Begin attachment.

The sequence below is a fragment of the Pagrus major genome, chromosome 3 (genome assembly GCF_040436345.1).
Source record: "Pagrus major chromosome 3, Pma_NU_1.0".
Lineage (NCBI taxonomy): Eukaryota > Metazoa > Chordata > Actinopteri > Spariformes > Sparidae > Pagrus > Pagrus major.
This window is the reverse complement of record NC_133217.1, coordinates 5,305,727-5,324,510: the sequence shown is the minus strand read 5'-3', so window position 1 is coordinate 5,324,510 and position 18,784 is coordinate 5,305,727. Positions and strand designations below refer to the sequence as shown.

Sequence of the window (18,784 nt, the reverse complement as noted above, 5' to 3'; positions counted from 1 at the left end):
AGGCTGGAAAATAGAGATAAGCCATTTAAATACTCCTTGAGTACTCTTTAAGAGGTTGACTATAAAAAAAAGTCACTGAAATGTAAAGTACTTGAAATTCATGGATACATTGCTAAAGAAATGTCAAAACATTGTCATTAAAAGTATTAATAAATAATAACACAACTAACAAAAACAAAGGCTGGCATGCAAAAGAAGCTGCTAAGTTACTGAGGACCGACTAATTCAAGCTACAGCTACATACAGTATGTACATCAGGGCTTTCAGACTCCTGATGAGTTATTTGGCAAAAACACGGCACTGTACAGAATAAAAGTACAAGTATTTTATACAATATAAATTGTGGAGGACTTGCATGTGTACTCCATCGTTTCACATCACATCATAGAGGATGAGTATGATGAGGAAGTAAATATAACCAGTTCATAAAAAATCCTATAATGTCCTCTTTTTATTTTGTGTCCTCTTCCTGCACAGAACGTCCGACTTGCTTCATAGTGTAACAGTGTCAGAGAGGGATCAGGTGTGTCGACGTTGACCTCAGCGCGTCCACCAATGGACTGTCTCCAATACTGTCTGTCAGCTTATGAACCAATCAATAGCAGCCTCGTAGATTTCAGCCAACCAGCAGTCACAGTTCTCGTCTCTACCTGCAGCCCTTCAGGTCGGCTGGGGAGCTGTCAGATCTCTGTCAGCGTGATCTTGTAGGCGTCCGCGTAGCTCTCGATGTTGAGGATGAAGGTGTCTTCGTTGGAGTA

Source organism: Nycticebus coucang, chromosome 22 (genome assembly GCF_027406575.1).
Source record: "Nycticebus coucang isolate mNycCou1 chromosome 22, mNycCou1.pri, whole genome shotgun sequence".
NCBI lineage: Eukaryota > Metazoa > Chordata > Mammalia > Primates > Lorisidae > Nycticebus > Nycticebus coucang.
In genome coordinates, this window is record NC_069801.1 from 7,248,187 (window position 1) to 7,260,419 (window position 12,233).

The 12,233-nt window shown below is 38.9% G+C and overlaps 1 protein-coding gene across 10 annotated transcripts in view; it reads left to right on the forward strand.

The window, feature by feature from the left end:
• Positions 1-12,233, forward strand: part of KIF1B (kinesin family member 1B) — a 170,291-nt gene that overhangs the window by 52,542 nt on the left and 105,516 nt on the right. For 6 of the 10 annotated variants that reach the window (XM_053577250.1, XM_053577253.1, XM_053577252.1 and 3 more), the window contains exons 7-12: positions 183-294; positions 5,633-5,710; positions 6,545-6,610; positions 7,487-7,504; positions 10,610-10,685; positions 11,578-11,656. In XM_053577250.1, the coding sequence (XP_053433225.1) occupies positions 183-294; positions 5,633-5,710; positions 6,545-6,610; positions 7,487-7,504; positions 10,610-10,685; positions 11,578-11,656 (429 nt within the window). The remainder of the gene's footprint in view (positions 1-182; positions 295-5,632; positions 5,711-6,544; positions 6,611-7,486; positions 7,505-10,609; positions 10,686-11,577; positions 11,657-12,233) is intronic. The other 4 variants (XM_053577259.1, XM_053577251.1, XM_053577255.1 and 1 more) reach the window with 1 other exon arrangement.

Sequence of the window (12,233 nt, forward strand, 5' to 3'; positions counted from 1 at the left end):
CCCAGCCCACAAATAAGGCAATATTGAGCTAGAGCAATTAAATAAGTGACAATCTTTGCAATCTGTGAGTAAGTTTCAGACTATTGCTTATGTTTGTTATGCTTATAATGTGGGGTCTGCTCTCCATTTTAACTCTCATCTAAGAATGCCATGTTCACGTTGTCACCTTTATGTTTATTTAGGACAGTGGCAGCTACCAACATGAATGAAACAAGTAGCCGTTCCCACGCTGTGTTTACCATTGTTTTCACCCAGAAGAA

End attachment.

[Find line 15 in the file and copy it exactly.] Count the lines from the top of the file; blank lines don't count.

CCCAGCCCACAAATAAGGCAATATTGAGCTAGAGCAATTAAATAAGTGACAATCTTTGCAATCTGTGAGTAAGTTTCAGACTATTGCTTATGTTTGTTATGCTTATAATGTGGGGTCTGCTCTCCATTTTAACTCTCATCTAAGAATGCCATGTTCACGTTGTCACCTTTATGTTTATTTAGGACAGTGGCAGCTACCAACATGAATGAAACAAGTAGCCGTTCCCACGCTGTGTTTACCATTGTTTTCACCCAGAAGAA